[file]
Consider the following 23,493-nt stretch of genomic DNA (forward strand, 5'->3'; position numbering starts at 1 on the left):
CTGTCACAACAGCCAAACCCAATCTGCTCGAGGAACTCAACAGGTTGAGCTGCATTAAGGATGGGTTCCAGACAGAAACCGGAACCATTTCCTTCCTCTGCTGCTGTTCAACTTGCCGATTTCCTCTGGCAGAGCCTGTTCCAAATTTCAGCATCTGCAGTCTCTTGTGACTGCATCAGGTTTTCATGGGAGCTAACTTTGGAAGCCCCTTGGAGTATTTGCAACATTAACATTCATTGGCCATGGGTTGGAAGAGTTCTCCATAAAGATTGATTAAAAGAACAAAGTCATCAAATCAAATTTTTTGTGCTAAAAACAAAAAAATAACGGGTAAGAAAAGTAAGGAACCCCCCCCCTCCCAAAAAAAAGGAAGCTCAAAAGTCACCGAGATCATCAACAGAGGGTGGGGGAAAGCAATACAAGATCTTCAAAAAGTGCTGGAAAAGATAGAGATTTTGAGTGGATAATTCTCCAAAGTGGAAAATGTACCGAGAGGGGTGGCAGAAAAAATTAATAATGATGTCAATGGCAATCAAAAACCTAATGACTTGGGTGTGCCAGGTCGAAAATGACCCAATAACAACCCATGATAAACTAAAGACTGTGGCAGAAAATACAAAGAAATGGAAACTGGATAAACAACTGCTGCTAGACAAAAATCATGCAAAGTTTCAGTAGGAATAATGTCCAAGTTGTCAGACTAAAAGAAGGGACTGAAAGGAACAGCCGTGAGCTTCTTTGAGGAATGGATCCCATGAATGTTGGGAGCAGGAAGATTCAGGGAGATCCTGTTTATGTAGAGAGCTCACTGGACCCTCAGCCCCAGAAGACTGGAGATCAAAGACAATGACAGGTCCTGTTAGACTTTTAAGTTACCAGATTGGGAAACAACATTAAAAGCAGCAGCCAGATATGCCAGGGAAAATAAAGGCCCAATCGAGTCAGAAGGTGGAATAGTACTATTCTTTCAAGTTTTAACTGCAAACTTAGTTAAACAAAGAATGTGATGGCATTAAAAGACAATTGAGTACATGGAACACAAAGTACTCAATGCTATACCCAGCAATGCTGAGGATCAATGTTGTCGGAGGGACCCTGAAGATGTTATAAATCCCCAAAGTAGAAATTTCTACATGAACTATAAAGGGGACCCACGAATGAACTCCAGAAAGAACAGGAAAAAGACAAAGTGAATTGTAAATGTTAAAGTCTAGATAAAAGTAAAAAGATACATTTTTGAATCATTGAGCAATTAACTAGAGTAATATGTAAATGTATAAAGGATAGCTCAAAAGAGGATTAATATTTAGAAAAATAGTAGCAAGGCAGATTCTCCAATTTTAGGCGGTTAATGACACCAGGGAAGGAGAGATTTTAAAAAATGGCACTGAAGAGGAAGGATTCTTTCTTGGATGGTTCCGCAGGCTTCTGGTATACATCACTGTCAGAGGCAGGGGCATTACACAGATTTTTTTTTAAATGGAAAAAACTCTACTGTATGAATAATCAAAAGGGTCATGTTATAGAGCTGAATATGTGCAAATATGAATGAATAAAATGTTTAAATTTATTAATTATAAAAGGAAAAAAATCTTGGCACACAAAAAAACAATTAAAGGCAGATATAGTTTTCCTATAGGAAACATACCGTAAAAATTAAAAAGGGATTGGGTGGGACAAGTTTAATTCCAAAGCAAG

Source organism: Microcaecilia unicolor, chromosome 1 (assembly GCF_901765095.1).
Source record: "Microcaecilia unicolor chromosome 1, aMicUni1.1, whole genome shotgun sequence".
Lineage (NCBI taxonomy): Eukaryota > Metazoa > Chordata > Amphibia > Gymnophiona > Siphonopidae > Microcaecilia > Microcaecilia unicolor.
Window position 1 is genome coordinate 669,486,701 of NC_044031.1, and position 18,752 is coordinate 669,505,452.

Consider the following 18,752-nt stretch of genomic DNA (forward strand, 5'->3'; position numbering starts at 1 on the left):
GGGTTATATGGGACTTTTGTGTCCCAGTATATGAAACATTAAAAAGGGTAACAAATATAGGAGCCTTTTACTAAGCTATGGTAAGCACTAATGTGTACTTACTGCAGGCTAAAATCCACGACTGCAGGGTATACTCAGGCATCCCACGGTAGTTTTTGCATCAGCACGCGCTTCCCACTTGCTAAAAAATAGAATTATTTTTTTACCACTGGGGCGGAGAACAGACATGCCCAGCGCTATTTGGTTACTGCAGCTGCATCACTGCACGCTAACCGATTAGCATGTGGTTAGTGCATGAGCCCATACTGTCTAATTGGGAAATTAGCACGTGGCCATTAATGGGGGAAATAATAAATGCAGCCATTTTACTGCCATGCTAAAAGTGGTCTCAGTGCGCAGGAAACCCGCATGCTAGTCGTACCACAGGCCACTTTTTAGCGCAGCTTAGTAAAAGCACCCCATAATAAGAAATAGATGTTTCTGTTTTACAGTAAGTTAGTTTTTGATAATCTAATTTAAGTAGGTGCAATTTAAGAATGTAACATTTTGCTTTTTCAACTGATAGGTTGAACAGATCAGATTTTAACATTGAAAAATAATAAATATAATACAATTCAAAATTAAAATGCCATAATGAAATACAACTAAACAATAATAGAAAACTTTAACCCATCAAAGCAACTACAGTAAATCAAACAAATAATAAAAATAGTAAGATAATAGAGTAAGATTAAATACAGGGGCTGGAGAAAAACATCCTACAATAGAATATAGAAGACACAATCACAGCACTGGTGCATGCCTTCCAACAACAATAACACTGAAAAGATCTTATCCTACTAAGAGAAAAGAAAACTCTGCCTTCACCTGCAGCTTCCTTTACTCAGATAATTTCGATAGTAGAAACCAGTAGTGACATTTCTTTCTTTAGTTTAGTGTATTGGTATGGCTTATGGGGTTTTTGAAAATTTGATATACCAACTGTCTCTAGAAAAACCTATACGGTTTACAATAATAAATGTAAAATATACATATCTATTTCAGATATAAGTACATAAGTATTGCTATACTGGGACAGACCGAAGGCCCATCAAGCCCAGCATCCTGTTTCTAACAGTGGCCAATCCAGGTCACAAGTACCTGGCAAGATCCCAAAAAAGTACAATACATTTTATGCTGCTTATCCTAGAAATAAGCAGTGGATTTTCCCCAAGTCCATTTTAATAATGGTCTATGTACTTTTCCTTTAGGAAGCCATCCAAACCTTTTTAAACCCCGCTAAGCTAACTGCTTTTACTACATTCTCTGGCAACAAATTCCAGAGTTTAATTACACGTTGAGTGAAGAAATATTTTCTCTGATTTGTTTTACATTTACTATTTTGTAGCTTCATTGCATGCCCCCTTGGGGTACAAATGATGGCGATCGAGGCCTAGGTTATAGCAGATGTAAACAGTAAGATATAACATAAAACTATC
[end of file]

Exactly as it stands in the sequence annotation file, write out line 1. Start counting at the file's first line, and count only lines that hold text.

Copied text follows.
Consider the following 23,493-nt stretch of genomic DNA (forward strand, 5'->3'; position numbering starts at 1 on the left):